newenglandgal07

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Which one is better for fellowships (ID or GI), training? Aside from the whole NYC vs. Boston thing.
 

newenglandgal07

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Hmm. OK, no love for my thread. I guess I will just let you all know what I'm thinking.

BIDMC positives: Nice call schedule, good amount of autonomy with upper level backup, great computer system, great emphasis on house staff education, affiliated with HMS, in Boston (I'm already in Boston so wouldn't have to move if I match there.)
BIDMC negatives: "lesser" of the HMS hospitals based on reputation (but does this translate to teaching, etc?), small-ish hospital, less of the population I want to work with.

Columbia positives: NYC!!, reputation I think may be better than BIDMC? (do you agree?), Good fellowship placement, patient population I like
Negatives: ancillary staff not that great, a little too much autonomy for my liking during intern year.

So someone choose how I should rank these!!
 

Joe Joe on da Radio

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guess a lot of people this year are struggling with where to rank the BI. i'm no exception. however, i think too much stock is being placed on the BI being the "lesser" of the harvard hospitals. if you put just about any hospital in the country next to the brigham and mgh, it would be the "lesser" of the 3 hospitals as well. the BI has a great reputation in its own right and countless faculty members have commented to me that the BI produces "excellent" physicians.

i wouldn't underestimate the impact of poor ancillary services can have on your training. not only does it provide for poor patient care (i.e., finding your patient in respiratory decompensation with their last vital sign check 4 hours ago when you ordered them to be q 1, etc.) but the daily battle with nursing just gets in the way of your education and adds unneccessary stress. i'm having a hard time deciding to rank the NYC programs at all b/c of this.

as far as fellowship goes, if you're a good resident in any top academic program, you'll have no problem getting a fellowship as i've been told. i think many would agree that training at the BI will not close any doors that columbia would have opened otherwise (all else being equal).

good luck.

-jj
 

Adcadet

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I didn't look at Columbia, but I interviewed out at the BI and had some concerns before I visited. Luckily I ran into some nice HMS students who took the time to chat with me about this. I also spent a lot of time talking with residents, who were amazing people. It sounds like the Beth Israel and Deaconess merger in the 1990's was a train wreck and really damaged the place for a while, but things seem well put together now.

My previous review can be seen here.

My thoughts:
- yes, it's the "lesser" of the 3 Harvard hospitals, but so is almost everywhere else compared to BWH and MGH. It's in the top 3 of NIH funding to hospitals in the US (guess who the other two are...yup, BWH and MGH), and if BIDMC were a medical school it would be in the top 10 of NIH funding.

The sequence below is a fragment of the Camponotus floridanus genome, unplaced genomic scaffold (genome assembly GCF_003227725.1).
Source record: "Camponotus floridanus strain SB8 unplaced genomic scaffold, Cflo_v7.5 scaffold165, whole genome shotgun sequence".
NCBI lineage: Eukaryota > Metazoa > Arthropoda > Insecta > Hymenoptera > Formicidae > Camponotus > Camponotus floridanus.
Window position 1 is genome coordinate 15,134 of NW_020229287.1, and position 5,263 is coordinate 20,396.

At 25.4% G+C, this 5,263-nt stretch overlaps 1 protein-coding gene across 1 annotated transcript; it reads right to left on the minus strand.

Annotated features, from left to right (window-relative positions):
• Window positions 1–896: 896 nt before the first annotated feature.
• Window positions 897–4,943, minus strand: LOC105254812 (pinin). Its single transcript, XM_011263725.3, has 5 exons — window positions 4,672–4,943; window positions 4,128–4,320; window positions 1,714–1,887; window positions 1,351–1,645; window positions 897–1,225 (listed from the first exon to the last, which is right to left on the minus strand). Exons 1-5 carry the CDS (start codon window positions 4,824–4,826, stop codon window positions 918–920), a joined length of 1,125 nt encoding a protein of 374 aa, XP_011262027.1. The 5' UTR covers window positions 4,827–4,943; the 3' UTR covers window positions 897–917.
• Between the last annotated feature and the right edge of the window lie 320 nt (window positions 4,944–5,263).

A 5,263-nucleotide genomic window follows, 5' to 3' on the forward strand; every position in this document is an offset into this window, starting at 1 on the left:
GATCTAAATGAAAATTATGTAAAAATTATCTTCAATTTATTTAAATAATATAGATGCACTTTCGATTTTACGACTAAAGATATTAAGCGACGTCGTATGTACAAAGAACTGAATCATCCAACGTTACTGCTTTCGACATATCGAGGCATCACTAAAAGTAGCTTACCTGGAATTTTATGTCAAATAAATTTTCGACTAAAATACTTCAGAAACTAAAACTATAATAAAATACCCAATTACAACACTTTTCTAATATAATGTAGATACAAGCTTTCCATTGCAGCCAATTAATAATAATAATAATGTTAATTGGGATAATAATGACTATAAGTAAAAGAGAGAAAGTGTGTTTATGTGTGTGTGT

- Ancillary and nursing services seem to be among the best in the East Coast. From what I've seen, ancillary services in NYC tend to be atrocious compared to other places
- some of the HMS students explained that each hospital has it's own niche, and we've all heard how BWH is the warmer and fuzzier of the 3, and MGH is a little more hard core. These are debatable, but it seems BIDMC has staked its residency reputation on teaching. Teaching may not be sexy, and it's hard to judge (but BID faculty have won the most teaching awards from HMS), but would you prefer to be rounding with a world famous researcher who knows jack about clinical medicine and may not be able to teach, or somebody who's made it his/her career to teach? The famous researchers have their place, but I'm going to residency for the teaching primarily (despite my research focus). I definitely do not think great research or reputation necessarily translates into great teaching. I was impressed with the formal resources BID has in place to develop teachers. If I wanted a career focused on medical education I think BID would have to be one of my top picks in the country, hands down.
- Private patients are a drawback. The number of privates is decreasing considerably with the growing hospitalist movement, but you still work with private attendings.
- Are the residents upset in any way that they're the "lesser" of the 3 programs? Not that I could tell, and I asked a lot of residents. I think the MGH and BWH residents look better on paper and their match lists are better, but the BID residents were among the friendliest, warmest, and supportive group I've seen anywhere. I'm not sure I'm cool enough to join such a group!
- one of the best EMRs anywhere
- BID's call schedule is probably the "cushiest" (read: most humane) in Boston.
- BID has an awesome Chair and a great PD.
- Three words: "House of God." One of the characters was pointed out to me during my tour. Need I say more?

I feel fortunate to have interviewed at some good places. BID is clearly one of the places that I could go and be very happy, productive, and move on to the next stage of my career a a better doctor. I felt lucky when I got my BID interview, but after seeing the place I felt really lucky to even be considered!
 
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